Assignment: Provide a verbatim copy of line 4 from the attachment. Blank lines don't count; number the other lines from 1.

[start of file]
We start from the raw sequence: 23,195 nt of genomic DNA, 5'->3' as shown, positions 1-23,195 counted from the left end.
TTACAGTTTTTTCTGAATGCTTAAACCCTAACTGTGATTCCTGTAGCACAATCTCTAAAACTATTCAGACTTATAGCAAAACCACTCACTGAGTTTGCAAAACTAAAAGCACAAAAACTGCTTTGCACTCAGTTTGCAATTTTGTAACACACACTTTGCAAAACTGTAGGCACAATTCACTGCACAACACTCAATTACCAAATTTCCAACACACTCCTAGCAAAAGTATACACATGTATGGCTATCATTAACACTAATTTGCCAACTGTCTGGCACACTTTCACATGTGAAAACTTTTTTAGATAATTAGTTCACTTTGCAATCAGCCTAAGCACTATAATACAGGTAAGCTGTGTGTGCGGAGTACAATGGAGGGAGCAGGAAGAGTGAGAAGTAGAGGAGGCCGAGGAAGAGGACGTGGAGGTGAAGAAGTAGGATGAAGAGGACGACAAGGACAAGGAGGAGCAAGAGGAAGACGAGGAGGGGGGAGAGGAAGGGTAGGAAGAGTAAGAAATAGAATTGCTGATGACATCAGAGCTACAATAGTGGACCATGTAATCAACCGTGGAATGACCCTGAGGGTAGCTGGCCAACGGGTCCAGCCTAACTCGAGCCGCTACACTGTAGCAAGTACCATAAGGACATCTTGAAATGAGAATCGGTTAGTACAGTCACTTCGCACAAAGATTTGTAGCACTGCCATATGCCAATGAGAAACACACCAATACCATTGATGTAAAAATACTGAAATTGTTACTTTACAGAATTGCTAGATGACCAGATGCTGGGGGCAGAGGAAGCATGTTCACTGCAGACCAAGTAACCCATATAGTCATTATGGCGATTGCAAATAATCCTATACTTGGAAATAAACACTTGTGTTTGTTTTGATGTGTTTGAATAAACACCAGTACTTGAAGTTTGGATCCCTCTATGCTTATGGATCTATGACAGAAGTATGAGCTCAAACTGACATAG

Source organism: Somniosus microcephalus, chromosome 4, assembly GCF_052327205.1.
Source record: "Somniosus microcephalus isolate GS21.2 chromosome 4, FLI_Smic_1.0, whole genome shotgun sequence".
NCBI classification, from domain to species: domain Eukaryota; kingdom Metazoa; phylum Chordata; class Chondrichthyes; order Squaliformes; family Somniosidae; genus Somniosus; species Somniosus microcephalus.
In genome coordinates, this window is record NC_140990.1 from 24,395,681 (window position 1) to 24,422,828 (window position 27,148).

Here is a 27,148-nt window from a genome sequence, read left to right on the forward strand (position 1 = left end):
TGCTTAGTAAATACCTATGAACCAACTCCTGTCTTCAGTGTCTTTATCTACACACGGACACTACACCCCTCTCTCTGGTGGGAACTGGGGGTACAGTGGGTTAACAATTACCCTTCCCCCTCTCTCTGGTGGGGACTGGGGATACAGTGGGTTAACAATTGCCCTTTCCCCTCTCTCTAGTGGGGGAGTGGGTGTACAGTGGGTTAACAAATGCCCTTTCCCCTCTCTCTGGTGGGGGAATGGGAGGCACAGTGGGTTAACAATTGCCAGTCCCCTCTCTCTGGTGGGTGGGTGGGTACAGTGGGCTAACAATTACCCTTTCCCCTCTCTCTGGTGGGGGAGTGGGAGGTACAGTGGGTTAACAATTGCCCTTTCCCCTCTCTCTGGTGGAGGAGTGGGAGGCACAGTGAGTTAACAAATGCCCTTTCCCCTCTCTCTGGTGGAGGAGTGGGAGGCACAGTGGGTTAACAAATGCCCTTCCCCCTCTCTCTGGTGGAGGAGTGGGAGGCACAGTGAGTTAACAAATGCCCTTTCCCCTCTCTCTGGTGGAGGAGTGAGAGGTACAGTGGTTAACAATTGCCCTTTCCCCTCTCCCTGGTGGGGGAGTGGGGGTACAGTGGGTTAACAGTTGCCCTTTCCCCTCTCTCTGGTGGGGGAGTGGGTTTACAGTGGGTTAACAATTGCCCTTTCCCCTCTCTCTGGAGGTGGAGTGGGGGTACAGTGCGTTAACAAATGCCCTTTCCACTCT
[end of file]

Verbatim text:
Source record: "Somniosus microcephalus isolate GS21.2 chromosome 4, FLI_Smic_1.0, whole genome shotgun sequence".